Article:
This morning, God led me to Hebrews 12:14-15 and 13:1-3, 5-8, and 15-16.  The scriptures I highlighted spoke to me, touching on important life lessons, especially ones to help me though this new chapter in adulthood.  The first few scriptures highlight on loving others, something that is mentioned COUNTLESS times in the Bible.  In Hebrews 12:14-15, it says “Make every effort to live in peace with everyone and to be holy; without holiness no one will see the Lord.  See to it that no one falls short of the grave of God and that no bitter root grows up to cause trouble and defile many.”   So God wants us to use the dame peaceful attitude and grace that He uses on us to use on others so that no one falls short of that feeling.  With that, He wants us to go after everyone through peaceful attitudes and live and love just like Him.  And even when we mess up, that doesn’t mean He hates us one bit, but He loves us as much as He did from the beginning and the same at the end.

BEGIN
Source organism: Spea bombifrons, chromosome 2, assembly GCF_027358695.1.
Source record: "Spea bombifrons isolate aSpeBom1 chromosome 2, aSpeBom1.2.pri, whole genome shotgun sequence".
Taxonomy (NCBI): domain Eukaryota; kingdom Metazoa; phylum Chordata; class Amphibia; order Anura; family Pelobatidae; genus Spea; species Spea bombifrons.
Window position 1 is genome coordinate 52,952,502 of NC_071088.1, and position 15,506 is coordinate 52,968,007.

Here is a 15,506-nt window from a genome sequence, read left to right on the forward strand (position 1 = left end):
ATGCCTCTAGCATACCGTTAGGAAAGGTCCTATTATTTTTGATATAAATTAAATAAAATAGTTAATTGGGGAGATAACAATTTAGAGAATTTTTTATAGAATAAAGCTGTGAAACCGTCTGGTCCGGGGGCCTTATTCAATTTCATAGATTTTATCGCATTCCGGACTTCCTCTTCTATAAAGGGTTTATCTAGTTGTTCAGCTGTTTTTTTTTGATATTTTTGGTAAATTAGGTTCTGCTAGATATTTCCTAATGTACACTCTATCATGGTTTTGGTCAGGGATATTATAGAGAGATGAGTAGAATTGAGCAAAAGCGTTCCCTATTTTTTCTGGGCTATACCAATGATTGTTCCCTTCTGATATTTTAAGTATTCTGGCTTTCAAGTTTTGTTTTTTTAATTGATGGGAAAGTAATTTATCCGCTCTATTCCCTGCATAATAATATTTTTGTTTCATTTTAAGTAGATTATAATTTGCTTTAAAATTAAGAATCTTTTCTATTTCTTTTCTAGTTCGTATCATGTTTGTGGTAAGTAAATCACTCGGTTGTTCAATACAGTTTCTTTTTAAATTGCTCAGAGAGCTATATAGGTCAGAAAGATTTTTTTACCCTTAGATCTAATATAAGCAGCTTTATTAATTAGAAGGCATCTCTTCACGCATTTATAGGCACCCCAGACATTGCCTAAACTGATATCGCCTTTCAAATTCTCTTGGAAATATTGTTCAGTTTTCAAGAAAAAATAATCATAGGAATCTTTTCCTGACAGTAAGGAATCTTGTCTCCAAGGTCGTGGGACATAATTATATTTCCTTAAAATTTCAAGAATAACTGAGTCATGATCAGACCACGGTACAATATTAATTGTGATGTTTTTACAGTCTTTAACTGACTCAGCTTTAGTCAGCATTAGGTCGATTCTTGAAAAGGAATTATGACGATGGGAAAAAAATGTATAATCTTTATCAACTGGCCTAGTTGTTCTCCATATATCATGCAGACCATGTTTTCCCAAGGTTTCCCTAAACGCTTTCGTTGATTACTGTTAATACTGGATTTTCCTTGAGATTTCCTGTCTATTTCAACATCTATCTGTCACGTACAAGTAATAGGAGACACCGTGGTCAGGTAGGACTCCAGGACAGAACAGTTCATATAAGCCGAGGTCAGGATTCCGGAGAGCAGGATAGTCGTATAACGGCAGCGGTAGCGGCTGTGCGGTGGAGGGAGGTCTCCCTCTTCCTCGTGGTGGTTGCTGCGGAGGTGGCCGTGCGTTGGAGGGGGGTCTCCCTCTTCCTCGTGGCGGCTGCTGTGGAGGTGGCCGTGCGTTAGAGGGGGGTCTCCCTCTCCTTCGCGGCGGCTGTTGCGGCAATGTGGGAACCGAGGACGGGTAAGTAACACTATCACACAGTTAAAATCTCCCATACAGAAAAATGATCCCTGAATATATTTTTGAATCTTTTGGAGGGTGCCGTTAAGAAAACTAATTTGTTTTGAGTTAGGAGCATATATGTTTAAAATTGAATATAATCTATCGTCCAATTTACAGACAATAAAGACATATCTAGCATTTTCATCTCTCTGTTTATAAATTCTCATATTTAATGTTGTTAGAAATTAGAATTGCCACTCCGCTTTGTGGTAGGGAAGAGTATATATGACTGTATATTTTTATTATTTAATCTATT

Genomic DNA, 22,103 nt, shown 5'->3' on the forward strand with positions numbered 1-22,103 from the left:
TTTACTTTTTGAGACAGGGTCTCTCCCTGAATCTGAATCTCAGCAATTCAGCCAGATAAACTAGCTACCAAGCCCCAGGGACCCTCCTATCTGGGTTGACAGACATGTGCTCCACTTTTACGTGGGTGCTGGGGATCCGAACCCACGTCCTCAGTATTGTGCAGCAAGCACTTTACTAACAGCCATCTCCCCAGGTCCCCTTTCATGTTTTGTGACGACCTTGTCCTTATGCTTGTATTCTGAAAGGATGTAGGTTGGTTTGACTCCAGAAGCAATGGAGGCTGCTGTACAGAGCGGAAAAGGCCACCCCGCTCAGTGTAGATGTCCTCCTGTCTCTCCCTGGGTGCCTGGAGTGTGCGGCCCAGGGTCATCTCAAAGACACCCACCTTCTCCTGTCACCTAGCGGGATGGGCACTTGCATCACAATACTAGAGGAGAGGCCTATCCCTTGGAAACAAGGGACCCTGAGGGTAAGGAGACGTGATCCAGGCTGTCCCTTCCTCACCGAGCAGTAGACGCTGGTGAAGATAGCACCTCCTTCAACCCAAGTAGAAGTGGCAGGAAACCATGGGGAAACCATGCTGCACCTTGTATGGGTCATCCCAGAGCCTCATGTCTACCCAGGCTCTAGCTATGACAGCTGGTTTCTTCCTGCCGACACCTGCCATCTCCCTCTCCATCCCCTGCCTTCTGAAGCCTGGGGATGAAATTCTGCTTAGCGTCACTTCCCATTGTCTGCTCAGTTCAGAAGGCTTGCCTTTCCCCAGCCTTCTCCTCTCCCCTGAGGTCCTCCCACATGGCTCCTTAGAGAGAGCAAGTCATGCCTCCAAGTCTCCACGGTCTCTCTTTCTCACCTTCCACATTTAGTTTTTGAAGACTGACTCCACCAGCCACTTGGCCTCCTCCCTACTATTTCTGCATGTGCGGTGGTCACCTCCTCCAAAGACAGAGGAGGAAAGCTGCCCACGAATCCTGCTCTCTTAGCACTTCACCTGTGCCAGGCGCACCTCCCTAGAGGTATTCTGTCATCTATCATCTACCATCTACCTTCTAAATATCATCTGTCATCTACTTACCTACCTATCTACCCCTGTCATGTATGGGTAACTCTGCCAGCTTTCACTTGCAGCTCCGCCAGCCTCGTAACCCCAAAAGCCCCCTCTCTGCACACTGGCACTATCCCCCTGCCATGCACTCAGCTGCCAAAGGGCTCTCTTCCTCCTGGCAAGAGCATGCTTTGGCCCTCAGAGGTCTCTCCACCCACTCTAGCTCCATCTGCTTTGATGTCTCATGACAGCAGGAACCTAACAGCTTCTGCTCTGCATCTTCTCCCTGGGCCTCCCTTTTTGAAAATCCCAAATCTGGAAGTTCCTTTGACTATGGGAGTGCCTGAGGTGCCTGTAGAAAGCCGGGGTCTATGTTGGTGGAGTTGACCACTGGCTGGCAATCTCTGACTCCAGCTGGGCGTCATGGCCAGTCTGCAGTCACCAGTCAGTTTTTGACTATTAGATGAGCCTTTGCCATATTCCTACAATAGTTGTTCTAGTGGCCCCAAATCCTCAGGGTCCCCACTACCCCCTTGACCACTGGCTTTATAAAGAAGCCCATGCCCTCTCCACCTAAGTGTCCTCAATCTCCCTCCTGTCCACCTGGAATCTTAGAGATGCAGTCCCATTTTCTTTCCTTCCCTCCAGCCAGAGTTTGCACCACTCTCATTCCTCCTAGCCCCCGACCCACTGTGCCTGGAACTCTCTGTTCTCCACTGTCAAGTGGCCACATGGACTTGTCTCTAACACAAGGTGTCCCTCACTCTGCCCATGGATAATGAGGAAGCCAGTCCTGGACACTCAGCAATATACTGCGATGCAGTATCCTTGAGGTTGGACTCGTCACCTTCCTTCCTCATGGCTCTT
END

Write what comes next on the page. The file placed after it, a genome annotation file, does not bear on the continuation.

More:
In Hebrews 13, it starts off on how God wants us to keep loving one another and showing hospitality to everyone – the people that did you wrong, the people you don’t know, and to also pray for those being mistreated as if it was us.  God wants us to be like Him!  Some might ask “How? How can I be like God?”  Easily, just let Him live through you.  It’s like when your earthly parents tell you to behave and remember that you’re a representation of them — literally the same thing.  We’re all a representation of God, so He wants us to live just like Him.  Now that doesn’t mean go around thinking you’re better than someone else because we are all made in His image and likeness, but that doesn’t mean we can’t be like Him and go out and serve and meet the needs of people as well.  He uses us to get to those that He has His eyes on; those who He wants to feel His presence.  One little thing that we do in a positive way could help them with something thats going on, or could ultimately lead them to Christ.  Speaking and doing things in love could change a life that could one day change the world.